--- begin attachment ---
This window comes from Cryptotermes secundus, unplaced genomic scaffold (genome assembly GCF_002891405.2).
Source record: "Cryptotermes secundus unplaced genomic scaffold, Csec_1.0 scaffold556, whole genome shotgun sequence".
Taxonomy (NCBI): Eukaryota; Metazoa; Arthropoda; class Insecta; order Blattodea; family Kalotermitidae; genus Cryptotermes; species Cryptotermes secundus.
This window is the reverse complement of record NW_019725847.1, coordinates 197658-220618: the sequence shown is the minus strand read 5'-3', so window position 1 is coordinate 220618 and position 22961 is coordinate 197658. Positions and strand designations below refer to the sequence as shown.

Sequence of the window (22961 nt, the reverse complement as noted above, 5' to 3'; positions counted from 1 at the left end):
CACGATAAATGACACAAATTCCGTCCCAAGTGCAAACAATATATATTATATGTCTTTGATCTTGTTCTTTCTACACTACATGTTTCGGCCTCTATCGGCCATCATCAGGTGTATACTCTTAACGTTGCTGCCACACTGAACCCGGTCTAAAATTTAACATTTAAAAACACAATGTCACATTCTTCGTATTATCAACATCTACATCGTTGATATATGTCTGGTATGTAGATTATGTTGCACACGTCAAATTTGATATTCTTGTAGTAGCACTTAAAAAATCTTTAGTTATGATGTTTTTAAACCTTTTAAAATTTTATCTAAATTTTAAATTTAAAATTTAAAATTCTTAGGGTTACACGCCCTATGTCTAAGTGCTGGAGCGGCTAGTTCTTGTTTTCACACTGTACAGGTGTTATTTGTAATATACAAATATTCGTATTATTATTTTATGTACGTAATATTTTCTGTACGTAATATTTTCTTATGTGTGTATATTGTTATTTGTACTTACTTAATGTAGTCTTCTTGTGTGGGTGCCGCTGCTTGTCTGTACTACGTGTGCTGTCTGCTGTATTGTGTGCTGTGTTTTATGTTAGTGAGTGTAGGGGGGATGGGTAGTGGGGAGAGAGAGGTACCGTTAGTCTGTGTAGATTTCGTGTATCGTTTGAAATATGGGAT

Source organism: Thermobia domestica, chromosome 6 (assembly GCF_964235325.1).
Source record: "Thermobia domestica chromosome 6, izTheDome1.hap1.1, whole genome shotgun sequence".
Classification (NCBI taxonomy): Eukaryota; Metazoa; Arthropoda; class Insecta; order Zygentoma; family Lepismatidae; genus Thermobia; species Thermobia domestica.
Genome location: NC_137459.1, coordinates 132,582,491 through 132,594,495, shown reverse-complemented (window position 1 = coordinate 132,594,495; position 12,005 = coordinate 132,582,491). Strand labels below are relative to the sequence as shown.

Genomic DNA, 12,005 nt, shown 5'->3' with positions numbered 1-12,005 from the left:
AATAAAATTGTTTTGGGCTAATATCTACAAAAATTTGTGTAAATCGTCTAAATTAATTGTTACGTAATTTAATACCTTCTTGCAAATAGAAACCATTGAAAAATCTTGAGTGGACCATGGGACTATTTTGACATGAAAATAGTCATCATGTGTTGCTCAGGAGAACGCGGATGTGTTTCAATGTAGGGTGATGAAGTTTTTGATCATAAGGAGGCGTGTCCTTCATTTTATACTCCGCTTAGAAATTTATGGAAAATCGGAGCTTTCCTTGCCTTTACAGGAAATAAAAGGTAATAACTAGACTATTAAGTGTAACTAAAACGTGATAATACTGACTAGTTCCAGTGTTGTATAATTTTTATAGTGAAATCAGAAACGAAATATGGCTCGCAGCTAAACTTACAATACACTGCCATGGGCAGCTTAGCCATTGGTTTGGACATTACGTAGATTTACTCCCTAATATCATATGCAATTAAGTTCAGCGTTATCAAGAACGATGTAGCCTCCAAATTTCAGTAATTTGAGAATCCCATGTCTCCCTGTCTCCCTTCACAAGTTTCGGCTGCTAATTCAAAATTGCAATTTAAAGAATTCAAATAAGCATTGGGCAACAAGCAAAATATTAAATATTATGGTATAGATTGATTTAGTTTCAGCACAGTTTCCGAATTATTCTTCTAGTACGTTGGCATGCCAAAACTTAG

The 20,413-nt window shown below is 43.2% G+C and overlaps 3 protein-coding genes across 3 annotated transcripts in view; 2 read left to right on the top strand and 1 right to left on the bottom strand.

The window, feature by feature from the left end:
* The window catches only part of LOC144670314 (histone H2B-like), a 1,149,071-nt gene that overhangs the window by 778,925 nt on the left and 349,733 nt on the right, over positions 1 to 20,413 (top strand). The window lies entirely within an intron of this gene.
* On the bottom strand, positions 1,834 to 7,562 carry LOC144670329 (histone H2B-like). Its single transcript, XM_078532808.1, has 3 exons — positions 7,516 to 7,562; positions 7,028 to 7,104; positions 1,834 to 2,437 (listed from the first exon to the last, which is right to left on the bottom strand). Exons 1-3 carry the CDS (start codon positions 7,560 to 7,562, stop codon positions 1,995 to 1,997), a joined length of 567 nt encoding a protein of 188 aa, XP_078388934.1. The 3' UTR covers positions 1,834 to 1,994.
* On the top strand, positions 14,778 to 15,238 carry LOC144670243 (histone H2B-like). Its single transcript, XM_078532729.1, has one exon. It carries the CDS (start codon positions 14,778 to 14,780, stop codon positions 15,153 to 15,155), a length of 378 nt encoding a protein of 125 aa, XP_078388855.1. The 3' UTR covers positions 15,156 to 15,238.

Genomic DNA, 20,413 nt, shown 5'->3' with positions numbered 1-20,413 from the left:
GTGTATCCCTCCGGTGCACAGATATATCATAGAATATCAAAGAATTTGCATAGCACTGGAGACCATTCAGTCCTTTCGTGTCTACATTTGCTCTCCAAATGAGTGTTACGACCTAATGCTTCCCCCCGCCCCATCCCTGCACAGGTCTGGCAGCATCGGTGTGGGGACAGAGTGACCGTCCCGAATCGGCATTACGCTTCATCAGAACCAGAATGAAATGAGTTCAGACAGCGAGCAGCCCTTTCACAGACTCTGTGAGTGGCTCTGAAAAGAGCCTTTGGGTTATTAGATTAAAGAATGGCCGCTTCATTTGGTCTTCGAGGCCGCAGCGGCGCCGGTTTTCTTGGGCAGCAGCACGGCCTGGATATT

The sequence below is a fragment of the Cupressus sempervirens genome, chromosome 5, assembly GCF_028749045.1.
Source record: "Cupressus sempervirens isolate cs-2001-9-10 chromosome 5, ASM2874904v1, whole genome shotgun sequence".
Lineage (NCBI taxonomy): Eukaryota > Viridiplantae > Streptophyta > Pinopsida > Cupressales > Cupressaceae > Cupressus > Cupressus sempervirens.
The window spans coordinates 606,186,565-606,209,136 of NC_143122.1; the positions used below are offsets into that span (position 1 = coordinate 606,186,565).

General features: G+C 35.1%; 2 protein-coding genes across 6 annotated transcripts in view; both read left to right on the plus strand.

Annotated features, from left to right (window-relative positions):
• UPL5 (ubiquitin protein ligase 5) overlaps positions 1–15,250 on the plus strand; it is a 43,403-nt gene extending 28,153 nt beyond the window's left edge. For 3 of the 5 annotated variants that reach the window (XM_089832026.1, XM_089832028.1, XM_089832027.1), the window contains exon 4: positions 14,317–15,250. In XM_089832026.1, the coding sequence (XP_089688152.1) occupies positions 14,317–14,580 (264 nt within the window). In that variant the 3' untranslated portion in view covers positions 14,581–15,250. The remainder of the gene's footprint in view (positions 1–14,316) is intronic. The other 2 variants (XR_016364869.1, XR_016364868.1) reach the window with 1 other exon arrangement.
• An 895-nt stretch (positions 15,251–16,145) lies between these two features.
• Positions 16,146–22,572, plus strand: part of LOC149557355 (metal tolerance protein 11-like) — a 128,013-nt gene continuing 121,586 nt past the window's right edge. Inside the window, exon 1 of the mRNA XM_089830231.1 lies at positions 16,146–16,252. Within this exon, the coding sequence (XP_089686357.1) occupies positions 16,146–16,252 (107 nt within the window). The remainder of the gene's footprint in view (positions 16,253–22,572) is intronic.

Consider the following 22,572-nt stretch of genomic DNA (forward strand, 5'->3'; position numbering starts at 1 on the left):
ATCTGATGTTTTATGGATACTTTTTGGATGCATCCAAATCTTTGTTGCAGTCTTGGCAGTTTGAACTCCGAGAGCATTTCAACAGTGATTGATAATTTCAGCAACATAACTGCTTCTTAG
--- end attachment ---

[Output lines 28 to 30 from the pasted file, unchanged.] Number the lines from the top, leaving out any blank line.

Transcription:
• Positions 16,146–22,572, plus strand: part of LOC149557355 (metal tolerance protein 11-like) — a 128,013-nt gene continuing 121,586 nt past the window's right edge. Inside the window, exon 1 of the mRNA XM_089830231.1 lies at positions 16,146–16,252. Within this exon, the coding sequence (XP_089686357.1) occupies positions 16,146–16,252 (107 nt within the window). The remainder of the gene's footprint in view (positions 16,253–22,572) is intronic.

Consider the following 22,572-nt stretch of genomic DNA (forward strand, 5'->3'; position numbering starts at 1 on the left):
ATCTGATGTTTTATGGATACTTTTTGGATGCATCCAAATCTTTGTTGCAGTCTTGGCAGTTTGAACTCCGAGAGCATTTCAACAGTGATTGATAATTTCAGCAACATAACTGCTTCTTAG